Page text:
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Improved communication goal of Play Smart Literacy

Michelle Dinneen-White is seated in a circle with several women, each of them with infants or toddlers in their laps. They sing songs, play with toys and enjoy fun activities. It’s a day in the life for Dinneen-White, a Beverly resident who founded Play Smart Literacy three years ago.

Play Smart, a non-profit organization, regularly visits various daycare centers and fellow non-profit organizations around the city, bringing toys, activities and ideas for parents to use with their children to improve their communication skills. Dinneen-White does her work for free, although she pays three staff members. Her organization started, she said, when she noticed a lack of daycare centers and preschools around the South Side.

And it’s a perfect fit for her. “It’s everything I love,” Dinneen-White said. “I love the parents; I love working with the children.” On Oct.

26, Dinneen-White visited HelloBaby, a non-profit drop-in space in Woodlawn for newborns to 3-year-olds. Parents and caregivers can bring children to HelloBaby for an hour or two of free play, and Dinneen-White brought small toy ducks to play with during a sing-a-long. The interaction lasts beyond a short play session.

Dinneen-White texts parents offering ideas, and parents are encouraged to send photos of their children utilizing skills they learned after a play session. Play Smart also maintains a page on Pinterest, a social-networking site where people share ideas and activities, and Dinneen-White utilizes ReadyRosie, an online program focused on communication and language development for children, to help families and teachers work together. Each week, Dinneen-White visits locations, many of which are utilized by families in need, and she’ll bring an array of toys that she keeps at home.

Her stops include Trumbull Park Homes, a Chicago Housing Authority site in South Deering; Tolton Family Literacy, a program in Little Village in which caregivers primarily speak Spanish; and Creative Little Ones learning centers at 59th Street and California Avenue and 95th Street and Halsted Avenue. She has also worked with Beacon Therapeutic Diagnostic and Treatment Center in Beverly, and she hopes to work in the future in nearby suburban Robbins. Dinneen-White met the founder of HelloBaby, Debbie Frisch, after reading a media report about the non-profit, which Frisch opened July 10.

Frisch transformed her facility from a daycare center into a bright, open space. Toys are scattered throughout the room, and there’s a cushioned space near the front window where babies can enjoy “tummy time.” Her facility welcomes caregivers ranging from parents to grandparents to Department of Children and Family Services employees.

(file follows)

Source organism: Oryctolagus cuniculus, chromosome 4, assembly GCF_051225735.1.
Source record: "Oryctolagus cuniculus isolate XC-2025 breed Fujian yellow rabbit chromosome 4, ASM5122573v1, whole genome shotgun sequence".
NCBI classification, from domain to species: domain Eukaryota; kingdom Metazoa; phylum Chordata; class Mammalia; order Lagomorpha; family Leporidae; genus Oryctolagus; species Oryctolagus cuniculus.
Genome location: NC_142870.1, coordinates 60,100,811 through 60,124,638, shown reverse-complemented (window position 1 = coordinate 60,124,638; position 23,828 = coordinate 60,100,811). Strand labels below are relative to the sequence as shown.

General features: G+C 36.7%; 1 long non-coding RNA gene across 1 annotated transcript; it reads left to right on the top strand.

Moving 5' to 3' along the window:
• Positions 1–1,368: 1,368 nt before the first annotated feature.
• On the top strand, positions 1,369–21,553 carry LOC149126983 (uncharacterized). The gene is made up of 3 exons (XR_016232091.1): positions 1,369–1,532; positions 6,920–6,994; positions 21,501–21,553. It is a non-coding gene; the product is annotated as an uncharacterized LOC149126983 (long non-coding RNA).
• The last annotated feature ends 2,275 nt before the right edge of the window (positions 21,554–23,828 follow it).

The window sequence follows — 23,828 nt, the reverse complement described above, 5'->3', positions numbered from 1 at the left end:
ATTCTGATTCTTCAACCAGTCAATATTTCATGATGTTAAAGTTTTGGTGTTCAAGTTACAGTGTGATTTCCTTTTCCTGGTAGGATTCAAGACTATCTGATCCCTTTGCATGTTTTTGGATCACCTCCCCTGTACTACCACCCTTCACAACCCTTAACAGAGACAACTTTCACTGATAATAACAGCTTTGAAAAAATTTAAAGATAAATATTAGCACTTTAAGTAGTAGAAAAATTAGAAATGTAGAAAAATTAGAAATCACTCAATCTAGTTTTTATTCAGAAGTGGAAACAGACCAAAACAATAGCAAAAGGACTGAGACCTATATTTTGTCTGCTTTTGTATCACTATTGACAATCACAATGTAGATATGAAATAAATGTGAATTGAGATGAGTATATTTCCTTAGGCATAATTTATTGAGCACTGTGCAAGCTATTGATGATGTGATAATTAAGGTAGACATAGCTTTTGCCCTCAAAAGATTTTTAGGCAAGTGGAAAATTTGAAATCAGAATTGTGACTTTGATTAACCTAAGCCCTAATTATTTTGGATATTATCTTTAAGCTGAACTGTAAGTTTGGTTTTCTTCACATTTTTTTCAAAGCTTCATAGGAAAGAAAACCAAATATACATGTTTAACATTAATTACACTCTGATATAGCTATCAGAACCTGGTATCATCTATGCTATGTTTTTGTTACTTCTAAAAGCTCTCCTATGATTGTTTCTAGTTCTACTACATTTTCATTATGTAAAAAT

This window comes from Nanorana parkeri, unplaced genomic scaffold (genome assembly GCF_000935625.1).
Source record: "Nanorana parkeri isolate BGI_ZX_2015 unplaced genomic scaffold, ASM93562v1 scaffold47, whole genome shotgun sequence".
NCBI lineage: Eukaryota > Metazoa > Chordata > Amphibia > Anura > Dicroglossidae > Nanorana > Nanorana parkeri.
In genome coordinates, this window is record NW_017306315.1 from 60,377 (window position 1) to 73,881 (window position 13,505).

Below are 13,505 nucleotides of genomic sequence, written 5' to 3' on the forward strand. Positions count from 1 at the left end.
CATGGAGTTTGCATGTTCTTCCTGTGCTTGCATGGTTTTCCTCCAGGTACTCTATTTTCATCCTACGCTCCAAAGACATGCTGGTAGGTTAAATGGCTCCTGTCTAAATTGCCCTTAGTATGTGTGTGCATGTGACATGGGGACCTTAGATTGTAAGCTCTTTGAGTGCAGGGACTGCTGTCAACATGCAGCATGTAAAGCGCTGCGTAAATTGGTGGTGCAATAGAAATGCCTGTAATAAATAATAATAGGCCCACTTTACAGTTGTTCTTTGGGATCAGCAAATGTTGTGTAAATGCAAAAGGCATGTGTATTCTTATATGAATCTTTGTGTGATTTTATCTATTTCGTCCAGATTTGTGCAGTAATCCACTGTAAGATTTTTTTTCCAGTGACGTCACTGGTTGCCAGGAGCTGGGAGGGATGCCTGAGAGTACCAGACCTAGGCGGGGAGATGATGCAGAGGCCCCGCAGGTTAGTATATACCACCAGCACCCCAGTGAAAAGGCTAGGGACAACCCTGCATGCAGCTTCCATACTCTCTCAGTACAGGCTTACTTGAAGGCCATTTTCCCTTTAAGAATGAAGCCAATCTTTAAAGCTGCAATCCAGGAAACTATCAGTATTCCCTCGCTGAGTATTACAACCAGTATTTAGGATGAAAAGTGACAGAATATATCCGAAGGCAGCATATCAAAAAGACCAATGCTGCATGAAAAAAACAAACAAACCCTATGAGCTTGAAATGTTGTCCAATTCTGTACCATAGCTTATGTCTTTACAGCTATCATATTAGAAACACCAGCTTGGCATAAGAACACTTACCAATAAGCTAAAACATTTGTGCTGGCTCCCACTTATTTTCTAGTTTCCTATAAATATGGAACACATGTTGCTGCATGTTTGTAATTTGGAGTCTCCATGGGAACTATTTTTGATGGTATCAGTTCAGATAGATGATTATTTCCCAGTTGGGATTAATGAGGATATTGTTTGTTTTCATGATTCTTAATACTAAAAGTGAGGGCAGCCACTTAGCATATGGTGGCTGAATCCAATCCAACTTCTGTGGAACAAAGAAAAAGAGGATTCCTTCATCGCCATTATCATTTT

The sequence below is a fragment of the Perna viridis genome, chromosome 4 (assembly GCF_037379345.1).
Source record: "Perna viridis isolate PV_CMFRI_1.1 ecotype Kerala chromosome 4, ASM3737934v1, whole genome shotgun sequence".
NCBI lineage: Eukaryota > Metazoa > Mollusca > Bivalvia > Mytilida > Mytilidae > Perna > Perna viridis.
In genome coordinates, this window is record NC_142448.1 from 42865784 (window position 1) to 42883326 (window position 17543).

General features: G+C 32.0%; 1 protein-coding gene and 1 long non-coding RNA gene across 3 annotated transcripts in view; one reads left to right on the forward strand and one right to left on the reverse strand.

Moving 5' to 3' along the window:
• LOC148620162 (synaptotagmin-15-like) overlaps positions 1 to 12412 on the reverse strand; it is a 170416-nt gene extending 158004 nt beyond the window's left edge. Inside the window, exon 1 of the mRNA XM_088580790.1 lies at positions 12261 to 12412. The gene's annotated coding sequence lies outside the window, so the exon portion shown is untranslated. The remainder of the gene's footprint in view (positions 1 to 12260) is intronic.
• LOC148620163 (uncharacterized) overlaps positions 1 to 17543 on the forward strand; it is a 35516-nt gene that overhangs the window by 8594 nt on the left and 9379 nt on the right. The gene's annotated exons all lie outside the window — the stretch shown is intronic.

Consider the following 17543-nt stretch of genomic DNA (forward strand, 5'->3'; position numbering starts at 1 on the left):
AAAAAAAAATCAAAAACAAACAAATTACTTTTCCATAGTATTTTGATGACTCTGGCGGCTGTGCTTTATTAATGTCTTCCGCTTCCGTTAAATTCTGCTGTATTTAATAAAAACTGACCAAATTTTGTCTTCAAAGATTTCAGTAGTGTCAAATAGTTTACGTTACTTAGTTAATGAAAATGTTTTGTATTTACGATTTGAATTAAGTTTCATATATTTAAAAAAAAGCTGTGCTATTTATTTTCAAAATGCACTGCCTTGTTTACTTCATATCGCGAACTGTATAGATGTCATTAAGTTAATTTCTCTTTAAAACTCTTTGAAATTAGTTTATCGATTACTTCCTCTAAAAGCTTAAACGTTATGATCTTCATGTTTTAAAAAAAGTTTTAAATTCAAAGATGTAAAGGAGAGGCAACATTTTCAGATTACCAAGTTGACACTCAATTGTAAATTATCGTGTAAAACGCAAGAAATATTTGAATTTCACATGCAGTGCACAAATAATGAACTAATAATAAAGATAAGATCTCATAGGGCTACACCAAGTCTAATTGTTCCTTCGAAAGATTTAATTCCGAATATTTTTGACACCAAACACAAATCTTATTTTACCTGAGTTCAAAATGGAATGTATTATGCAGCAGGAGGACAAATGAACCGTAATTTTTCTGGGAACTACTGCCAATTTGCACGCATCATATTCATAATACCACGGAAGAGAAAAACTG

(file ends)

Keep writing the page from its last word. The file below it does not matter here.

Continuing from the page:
And Frisch is enjoying Dinneen-White’s weekly visits. “The kids love it,” Frisch said. “She’s so gentle and sweet.” Patricia McMillan brought two children–her 2-year-old son and 3-month-old daughter–for the recent play session.

After the sing-a-long, her son played with a toy thermometer. McMillan is a stay-at-home mom, and she utilizes HelloBaby as a social activity for her son–she also enjoys Dinneen-White’s visits. “We love it,” she said. “It’s an added bonus with Michelle’s play dates.”

Dinneen-White has an extensive background in education. She taught at Bowen High School in South Chicago, as well as south suburban Homewood-Flossmoor High School. She raised five daughters who all attended the Beverly Castle preschool and St.

John Fisher Elementary School, and she said they enjoyed “such a great experience.” So, she “always wanted the same for everyone,” and she started Play Smart, which has been funded through grants. One focus of her organization, she said, is to follow the work of Dr. Dana Suskind, a cochlear-implant surgeon at University of Chicago Hospital who founded the “30 Million Words” initiative.

That campaign focuses on children’s communications skills, noting a 1995 study that reported that children who hear 30 million words by their fourth birthday are better prepared to enter school. Supporters encourage parent-child interactions, including at daycare centers. Dinneen-White fully backs Suskind’s efforts.

“She wants it to be a movement and really spread throughout the nation,” Dinneen-White said, “so that’s what I’m trying to do. … I almost see myself as a foot soldier for her.” Dinneen-White was joined by staff member Stacey Grieff during the visit to HelloBaby, and her other employees have a background in education.

She also hopes new teachers, such as college students studying education, will seek to work for Play Smart. Her fear, she said, is that high-achieving students, once they graduate, will work for high-achieving schools, instead of those that need more stability and support. “We want the best and the brightest,” Dinneen-White said, adding, “This is where we want the ‘A’ team.”

Dinneen-White is grateful for the impact her program has after the play sessions finish. Recently, she said, a father texted her about a Play-Doh activity, saying he was headed out to purchase some for his child. On another occasion, after Dinneen-White sent children home with bubbles and told caregivers to text a photo of the child playing with the bubbles, a parent did just that.

“We just really know,” Dinneen-White said, “we are making that connection.” Giving Tuesday, in which people donate to various causes and charities, will be Nov.

28, the Tuesday after Thanksgiving, and Dinneen-White hopes people will donate to Play Smart. Money aside, Dinneen-White has the energy needed to continue her campaign.

She feels she has found her calling.

“It is my passion,” Dinneen-White said. “I am crazy about it.”

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